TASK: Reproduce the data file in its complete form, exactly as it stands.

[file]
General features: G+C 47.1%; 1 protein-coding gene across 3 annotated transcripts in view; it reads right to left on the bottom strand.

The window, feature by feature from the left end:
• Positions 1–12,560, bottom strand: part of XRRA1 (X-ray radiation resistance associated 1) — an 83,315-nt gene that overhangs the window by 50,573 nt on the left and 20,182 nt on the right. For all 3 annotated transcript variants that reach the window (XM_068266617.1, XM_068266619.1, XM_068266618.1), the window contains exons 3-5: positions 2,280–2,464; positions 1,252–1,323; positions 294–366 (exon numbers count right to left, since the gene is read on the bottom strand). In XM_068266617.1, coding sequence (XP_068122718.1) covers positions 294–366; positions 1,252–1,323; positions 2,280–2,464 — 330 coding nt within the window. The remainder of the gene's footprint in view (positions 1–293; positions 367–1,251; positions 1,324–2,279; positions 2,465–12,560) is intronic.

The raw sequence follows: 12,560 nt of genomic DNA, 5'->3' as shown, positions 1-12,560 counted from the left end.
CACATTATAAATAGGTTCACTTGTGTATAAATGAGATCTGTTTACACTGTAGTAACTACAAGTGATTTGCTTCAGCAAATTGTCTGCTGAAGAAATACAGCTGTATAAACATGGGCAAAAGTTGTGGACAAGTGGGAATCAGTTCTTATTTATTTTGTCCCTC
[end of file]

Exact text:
General features: G+C 47.1%; 1 protein-coding gene across 3 annotated transcripts in view; it reads right to left on the bottom strand.

The window, feature by feature from the left end:
• Positions 1–12,560, bottom strand: part of XRRA1 (X-ray radiation resistance associated 1) — an 83,315-nt gene that overhangs the window by 50,573 nt on the left and 20,182 nt on the right. For all 3 annotated transcript variants that reach the window (XM_068266617.1, XM_068266619.1, XM_068266618.1), the window contains exons 3-5: positions 2,280–2,464; positions 1,252–1,323; positions 294–366 (exon numbers count right to left, since the gene is read on the bottom strand). In XM_068266617.1, coding sequence (XP_068122718.1) covers positions 294–366; positions 1,252–1,323; positions 2,280–2,464 — 330 coding nt within the window. The remainder of the gene's footprint in view (positions 1–293; positions 367–1,251; positions 1,324–2,279; positions 2,465–12,560) is intronic.

The raw sequence follows: 12,560 nt of genomic DNA, 5'->3' as shown, positions 1-12,560 counted from the left end.
CACATTATAAATAGGTTCACTTGTGTATAAATGAGATCTGTTTACACTGTAGTAACTACAAGTGATTTGCTTCAGCAAATTGTCTGCTGAAGAAATACAGCTGTATAAACATGGGCAAAAGTTGTGGACAAGTGGGAATCAGTTCTTATTTATTTTGTCCCTC